It’s a larger than life robot that’s working to improve balance and gait and teach children the right way to walk. The legs are specially designed for children.
It affects 8,000 babies every year — more than 750,000 kids and adults in the United States are living with cerebral palsy.
It’s a neurological condition that affects body movement and coordination. Many kids have to rely on a wheelchair or walker to get around, But now, technology is helping kids feel secure on their own two feet.
A bleed in her brain at birth caused cerebral palsy for Jenna Culleeney.
“She was 16 weeks early. She weighed a pound and a half,” explains Jenna’s mom Nannette.
She’s had surgery to break and re-set her legs, but she still struggles to walk.
“She’d fall over if she wasn’t holding onto things,” says Nannette.
To improve Jenna’s stability, therapists at Shriners’ Hospitals for Children strapped her in, and hoisted her up.
It’s a larger than life robot that’s working to improve Jenna’s balance and gait and teach her the right way to walk.
The legs are specially designed for children. Traditionally, two therapists would have to hold onto the child’s legs on a treadmill, manually placing the feet in position.
“You wouldn’t be able to get consistent movement in the child’s leg, and you also wouldn’t be able to have a therapist do that work as long as a robotic machine can do it for us,” says Sara Klass, director of spinal cord injury service at Shriners Hospitals for Children in Chicago.
The machine allows children to consistently repeat the motion, strengthening muscles and increasing endurance. Smiles and frowns tell the child if she’s walking correctly.
After six months on the machine, Jenna’s feeling more confident on her feet.
“You can tell in the way she’s walking. Her knees bend when she’s supposed to. They straighten out when they’re supposed to,” says a happy Nannette.
“My walking isn’t going to be as good as other children, but I’m doing very good,” says Jenna.
A girl who’s determined to set her own pace on a path to independence. There are six centers across the country using the robot for kids. Therapists say it can also help kids with spinal cord injuries.
Reporter: Maureen McFadden
TOPIC: ROBOTS TEACH KIDS HOW TO WALK
REPORT: MB #3030
BACKGROUND: Cerebral palsy is a condition that causes physical disability in early development. It is caused by damage to the white matter in the motor centers of the developing brain and abnormalities that disrupt the brain’s abilities. Brain damage is caused by bleeding and a lack of oxygen to the brain. Perception, cognition, communication and musculoskeletal problems may also occur.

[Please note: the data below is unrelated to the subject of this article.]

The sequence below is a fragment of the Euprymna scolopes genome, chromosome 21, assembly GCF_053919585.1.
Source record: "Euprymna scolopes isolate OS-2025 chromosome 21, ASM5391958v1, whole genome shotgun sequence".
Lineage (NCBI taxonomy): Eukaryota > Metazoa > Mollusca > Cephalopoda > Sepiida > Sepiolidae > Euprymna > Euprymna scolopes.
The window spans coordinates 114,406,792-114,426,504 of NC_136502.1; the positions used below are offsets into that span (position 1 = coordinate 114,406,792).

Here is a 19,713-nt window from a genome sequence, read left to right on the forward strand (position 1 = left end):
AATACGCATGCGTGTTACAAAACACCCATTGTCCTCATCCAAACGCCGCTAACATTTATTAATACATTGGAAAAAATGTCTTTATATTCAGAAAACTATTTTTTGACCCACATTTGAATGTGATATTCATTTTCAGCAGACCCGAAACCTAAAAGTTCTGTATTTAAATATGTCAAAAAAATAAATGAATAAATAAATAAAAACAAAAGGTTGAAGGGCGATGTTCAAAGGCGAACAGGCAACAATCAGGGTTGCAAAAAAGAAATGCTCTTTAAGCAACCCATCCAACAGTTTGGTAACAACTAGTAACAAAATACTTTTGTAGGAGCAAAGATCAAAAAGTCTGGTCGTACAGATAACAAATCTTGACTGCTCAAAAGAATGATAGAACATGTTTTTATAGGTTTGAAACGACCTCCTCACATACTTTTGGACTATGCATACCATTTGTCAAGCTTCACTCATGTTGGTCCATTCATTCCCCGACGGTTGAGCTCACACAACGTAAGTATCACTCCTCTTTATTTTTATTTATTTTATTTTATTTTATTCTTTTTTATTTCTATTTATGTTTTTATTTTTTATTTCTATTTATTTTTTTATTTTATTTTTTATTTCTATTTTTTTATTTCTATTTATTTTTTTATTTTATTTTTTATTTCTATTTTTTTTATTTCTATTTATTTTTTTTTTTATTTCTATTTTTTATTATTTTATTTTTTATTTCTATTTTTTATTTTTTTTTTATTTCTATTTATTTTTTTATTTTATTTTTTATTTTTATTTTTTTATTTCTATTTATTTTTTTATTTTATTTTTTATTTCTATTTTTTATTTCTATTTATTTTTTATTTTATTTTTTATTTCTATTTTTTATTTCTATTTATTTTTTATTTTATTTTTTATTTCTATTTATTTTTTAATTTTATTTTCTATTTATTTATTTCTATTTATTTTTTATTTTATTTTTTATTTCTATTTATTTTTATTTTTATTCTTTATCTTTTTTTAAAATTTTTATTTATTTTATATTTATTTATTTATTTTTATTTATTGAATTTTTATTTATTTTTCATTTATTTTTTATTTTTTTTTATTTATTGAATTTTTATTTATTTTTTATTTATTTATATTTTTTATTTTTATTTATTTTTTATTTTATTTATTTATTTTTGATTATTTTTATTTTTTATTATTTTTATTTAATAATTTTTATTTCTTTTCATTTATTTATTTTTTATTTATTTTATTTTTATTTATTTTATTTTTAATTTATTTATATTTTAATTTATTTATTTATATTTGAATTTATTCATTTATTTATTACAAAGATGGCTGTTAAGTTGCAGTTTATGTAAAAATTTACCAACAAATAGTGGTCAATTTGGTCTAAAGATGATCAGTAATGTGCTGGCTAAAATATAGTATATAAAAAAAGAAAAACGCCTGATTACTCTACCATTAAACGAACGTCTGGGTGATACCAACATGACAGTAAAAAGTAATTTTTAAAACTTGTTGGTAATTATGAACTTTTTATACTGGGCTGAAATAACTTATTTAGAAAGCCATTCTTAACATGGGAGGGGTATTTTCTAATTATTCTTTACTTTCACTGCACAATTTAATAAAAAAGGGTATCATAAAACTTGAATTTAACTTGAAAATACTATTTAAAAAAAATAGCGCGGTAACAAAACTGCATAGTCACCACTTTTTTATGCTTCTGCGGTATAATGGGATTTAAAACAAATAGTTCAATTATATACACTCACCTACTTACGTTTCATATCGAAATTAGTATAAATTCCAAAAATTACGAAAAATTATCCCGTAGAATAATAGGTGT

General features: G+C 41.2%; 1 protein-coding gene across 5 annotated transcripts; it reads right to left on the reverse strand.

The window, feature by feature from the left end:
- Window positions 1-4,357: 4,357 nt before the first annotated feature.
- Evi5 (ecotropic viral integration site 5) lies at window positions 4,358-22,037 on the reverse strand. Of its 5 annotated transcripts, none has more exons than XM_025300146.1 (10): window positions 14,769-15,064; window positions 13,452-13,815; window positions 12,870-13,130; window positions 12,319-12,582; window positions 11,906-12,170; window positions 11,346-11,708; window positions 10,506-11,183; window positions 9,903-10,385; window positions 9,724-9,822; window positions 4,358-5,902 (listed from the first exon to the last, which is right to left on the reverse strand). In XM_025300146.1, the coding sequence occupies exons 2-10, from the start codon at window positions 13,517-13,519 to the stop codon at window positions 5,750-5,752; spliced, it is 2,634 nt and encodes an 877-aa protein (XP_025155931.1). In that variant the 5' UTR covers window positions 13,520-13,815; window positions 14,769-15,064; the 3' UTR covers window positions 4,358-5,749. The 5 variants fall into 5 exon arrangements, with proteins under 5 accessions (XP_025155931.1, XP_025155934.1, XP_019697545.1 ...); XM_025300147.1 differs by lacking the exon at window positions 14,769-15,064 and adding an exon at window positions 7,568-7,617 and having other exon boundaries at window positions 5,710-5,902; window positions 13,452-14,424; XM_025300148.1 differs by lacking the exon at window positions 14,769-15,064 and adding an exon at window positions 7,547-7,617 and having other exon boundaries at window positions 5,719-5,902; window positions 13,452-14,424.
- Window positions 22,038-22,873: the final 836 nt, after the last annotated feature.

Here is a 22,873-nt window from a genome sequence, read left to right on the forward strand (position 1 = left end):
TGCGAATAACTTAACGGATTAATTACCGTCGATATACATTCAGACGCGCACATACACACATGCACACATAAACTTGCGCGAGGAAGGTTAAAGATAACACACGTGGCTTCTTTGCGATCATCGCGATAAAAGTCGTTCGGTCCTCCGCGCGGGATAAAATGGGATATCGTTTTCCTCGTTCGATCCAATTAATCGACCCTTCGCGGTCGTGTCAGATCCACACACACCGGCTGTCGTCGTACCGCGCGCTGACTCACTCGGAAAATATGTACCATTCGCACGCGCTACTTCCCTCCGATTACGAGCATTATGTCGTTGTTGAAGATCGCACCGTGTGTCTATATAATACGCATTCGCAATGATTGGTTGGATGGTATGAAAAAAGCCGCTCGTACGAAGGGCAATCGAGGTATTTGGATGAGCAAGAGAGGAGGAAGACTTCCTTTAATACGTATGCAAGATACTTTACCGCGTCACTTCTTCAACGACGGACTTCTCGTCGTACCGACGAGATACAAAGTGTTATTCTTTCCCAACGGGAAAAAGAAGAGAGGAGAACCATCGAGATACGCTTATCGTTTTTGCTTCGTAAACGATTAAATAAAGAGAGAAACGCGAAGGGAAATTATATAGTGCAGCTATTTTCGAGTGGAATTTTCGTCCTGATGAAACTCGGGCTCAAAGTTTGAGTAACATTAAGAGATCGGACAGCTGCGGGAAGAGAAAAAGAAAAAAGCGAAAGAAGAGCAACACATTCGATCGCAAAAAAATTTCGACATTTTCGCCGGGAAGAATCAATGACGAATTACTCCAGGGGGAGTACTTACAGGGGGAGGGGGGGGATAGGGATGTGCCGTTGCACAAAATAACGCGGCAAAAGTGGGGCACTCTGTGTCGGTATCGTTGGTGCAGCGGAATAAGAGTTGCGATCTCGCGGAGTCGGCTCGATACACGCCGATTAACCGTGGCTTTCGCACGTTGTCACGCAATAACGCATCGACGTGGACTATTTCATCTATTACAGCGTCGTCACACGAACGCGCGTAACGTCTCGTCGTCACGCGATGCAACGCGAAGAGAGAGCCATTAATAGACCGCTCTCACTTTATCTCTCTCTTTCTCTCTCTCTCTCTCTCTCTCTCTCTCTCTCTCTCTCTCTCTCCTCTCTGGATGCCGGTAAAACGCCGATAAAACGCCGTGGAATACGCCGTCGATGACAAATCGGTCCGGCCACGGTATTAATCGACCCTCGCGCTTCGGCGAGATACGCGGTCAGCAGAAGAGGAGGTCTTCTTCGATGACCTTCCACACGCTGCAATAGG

Exposure to toxic substances, premature birth, low birth rate, infections during pregnancy and blood type incompatibility are some of the many risk factors for cerebral palsy. There is no cure for cerebral palsy, but treatments used early and regularly can reduce the affects of the disease. Many specialists are examining how brain cells form and make the right connections and are trying to prevent disruption of the normal development of the brain.
SYMPTOMS: Young children with cerebral palsy may not be able to crawl, walk, or sit without support or reach. Development of abnormal muscle tone or uncontrolled movements may occur. Speech problems, mental retardation, seizures, hearing loss and vision problems are also symptoms of cerebral palsy. Experts say if parents see their child develop these symptoms, they should contact their health care provider for testing.
TREATMENTS: Rehabilitation treatment involves physical activity and stretching to accomplish tasks such as walking and sitting unsupported. Occupational therapy helps address and accomplish needs in order to live the most independent life possible. Communication problems can be overcome by speech therapy. Medications such as dopaminergic drugs like Sinernet and Artane, and muscle relaxants can also be prescribed to reduce abnormal movements and help prevent seizures.
THERAPIES: Lokomat therapy uses a robotic device to help a person learn how to walk. The patient is put in a harness over a treadmill and robotic leg harnesses repeat a natural walking motion while strengthening leg muscles. Computers measure the response to the movements and also provide motivational cartoons to give the patients instruction. Before Lokomat, this therapy was done by people manually moving patients’ legs. The more traditional method limited the effectiveness and duration of the therapy, but the Lokomat keeps a constant, more long-term pace.
Results from a study indicated that there was an improvement in motor function and walking speed after using Lokomat therapy. Children over age 4 with neurological conditions that are evaluated by a physician are eligible for Lokomat therapy.
FOR MORE INFORMATION, PLEASE CONTACT:
Director, Spinal Cord Injury Service
Shriners Hospitals for Children